Suzukis have long been criticised for their cramped and basic interiors, but thanks to the demands of the Indian market (the largest in the world for Suzuki), that’s all changing. Of late, cabin comfort and space have been given top priority. We’ve seen it in the Ciaz, S-Cross and now the Baleno, which surprised us with its genuinely spacious cabin.
The large front seats (designed to suit the larger-built Europeans) are superbly comfortable, thanks to generous underthigh support and spot-on cushioning which is sensibly more soft than hard. Seat height adjust and a steering with adjustable rake and reach will let drivers of any height find a comfortable driving position.
Rear seat passengers have it really good with legroom that is best in class and enough width to seat three without too much of a squeeze. The flat, sofa-like bench won’t hold you snugly, but the generously cushioned squab and backrest are supportive. Tall passengers will find headroom a bit tight thanks to the roof, which tapers towards the sharply angled C-pillar. It’s the point of conflict between form and function, or, specifically, headroom versus styling, and Suzuki designers have found a good middle ground.
Once you make yourself comfortable and start looking around, you’ll find yourself in familiar surroundings – if you’re a Maruti owner, that is. There are lots of carryover bits from other Marutis – some good, some bad. The chunky steering wheel with a raised boss, plucked out of more expensive cars like the Ciaz and S-Cross, feels good to hold. Not so nice are some of the buttons carried over from the first-generation Swift, which feel a bit cheap and downmarket. This impression extends to other parts of the all-black cabin, like the dashboard with its hard plastics and low-rent seat fabrics.
It’s the new bits and pieces developed specifically for the Baleno (and future Suzukis) that lift the cabin to some extent. The V-shaped centre console flanked by angular and well-built air-con vents looks interesting, while the new family of buttons for the air-con controls have a solid and nicely damped feel.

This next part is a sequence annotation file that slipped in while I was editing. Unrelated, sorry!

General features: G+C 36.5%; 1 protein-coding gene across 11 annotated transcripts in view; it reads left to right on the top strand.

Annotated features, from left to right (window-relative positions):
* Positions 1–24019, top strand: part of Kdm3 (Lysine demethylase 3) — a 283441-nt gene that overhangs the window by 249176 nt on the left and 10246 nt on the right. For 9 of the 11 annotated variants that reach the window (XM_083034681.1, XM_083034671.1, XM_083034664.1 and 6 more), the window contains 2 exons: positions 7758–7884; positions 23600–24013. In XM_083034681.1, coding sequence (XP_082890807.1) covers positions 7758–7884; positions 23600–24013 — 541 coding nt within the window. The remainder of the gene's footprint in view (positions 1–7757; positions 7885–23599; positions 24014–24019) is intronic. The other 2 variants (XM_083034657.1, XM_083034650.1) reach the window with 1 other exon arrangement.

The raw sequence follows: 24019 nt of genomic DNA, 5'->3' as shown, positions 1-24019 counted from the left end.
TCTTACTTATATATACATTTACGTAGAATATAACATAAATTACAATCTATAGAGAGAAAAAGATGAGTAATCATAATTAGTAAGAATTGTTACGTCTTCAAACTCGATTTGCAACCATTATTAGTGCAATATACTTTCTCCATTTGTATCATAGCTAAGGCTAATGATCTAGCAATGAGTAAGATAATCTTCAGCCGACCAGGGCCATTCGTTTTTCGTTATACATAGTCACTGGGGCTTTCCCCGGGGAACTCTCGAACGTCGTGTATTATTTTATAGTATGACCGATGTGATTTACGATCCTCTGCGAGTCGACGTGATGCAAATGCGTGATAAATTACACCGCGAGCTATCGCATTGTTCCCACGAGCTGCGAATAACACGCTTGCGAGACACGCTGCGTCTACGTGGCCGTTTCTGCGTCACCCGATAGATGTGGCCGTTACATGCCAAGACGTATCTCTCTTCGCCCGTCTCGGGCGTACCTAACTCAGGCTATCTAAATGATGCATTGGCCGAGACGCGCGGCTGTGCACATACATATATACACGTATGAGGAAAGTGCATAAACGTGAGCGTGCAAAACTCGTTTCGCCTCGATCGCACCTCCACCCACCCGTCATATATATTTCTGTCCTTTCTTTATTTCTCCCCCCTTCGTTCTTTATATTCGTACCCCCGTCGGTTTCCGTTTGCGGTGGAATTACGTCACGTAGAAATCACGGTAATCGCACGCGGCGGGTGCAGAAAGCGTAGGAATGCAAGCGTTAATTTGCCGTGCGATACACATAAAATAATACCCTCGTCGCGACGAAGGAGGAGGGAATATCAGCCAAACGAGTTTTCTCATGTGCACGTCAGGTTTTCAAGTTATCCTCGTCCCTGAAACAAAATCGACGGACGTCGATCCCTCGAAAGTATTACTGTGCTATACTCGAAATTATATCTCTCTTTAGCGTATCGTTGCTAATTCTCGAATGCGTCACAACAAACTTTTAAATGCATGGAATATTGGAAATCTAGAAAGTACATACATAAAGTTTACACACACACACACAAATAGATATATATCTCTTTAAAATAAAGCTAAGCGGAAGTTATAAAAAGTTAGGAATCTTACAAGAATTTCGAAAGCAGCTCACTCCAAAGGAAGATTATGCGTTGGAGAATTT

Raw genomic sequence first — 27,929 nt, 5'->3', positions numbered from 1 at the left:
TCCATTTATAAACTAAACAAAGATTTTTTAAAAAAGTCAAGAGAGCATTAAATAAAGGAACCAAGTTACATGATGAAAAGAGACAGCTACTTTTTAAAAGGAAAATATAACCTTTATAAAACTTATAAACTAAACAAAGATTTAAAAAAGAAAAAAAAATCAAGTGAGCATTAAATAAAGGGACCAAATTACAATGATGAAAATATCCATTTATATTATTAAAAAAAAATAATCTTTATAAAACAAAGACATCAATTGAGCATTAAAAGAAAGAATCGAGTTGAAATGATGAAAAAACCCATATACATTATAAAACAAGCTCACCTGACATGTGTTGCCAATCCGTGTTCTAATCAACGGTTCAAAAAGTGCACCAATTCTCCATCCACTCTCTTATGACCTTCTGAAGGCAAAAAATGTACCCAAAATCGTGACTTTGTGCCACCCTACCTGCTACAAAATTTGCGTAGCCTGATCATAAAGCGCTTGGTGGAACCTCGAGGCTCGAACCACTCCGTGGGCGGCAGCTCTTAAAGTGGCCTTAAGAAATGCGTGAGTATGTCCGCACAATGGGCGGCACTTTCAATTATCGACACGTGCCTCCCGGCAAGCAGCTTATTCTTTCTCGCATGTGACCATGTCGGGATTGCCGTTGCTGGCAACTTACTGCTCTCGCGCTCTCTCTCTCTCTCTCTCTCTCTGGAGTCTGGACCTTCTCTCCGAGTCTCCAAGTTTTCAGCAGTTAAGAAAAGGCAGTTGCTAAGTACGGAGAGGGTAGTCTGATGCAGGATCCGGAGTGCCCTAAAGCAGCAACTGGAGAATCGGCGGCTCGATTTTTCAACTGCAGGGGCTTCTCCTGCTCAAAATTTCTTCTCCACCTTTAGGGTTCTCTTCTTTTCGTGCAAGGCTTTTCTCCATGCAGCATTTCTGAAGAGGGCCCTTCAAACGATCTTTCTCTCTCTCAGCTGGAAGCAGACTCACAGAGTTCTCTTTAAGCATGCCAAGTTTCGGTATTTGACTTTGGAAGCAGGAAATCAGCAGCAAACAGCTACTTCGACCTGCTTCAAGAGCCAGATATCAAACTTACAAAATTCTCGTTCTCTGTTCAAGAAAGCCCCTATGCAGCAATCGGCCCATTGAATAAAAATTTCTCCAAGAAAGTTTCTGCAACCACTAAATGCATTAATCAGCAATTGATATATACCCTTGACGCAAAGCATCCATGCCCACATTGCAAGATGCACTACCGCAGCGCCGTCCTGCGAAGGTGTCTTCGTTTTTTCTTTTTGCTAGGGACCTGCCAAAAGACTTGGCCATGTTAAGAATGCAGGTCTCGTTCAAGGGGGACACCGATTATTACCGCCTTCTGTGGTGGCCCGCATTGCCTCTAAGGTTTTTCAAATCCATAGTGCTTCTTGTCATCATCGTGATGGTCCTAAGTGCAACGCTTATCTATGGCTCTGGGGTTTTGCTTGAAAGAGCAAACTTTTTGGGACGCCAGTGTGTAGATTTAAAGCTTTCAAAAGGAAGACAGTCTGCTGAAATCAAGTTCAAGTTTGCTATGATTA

There’s an all-new instrument cluster too, which again is at odds with the otherwise dour interiors. The dials with detailed, clear fonts are easy to read and the electric blue back lighting livens up the cabin at night.
Maruti has made it a mission to take the lead with connectivity and infotainment, which is fast becoming a rage amongst smartphone-toting consumers. As a result, the Baleno’s infotainment system is the most comprehensive and user-friendly by far, packed with multiple functions. The sharp, clear 4.2-inch display in the instrument cluster throws up all kinds of information. Apart from the usual average speed, real time fuel consumption and distance-to-empty readouts, you get average fuel consumption in five-minute increments and live power and torque meter, which is more gimmicky than useful.
The big news is that the Baleno is the first car in India to come with Apple CarPlay, which seamlessly interfaces your iPhone with the car’s 7-inch screen. You will love the sheer convenience of having your iPhone’s icons on the head unit for easy access to your music, telephone, text message and Siri Voice control.
All you need is a USB cable which quickly and seamlessly connects your phone. Finding the USB socket is the difficult bit, though. It’s tucked away under the dash and ahead of the storage bins, which makes it difficult to locate, especially at night (the socket is not lit).
That niggle apart, the Baleno’s cabin is quite practical, with generous door pockets and lots of recesses and cubbyholes to store small items. The 339-litre boot can swallow quite a few bags, but the high load lip and low floor makes hauling heavy bags cumbersome. The seats fold 60:40 on all variants except the base Sigma, but what is truly commendable is that the twin airbags and ABS brakes are standard across the range. Maruti’s commitment to safety even when customers don’t pay for it earns the Baleno an extra star.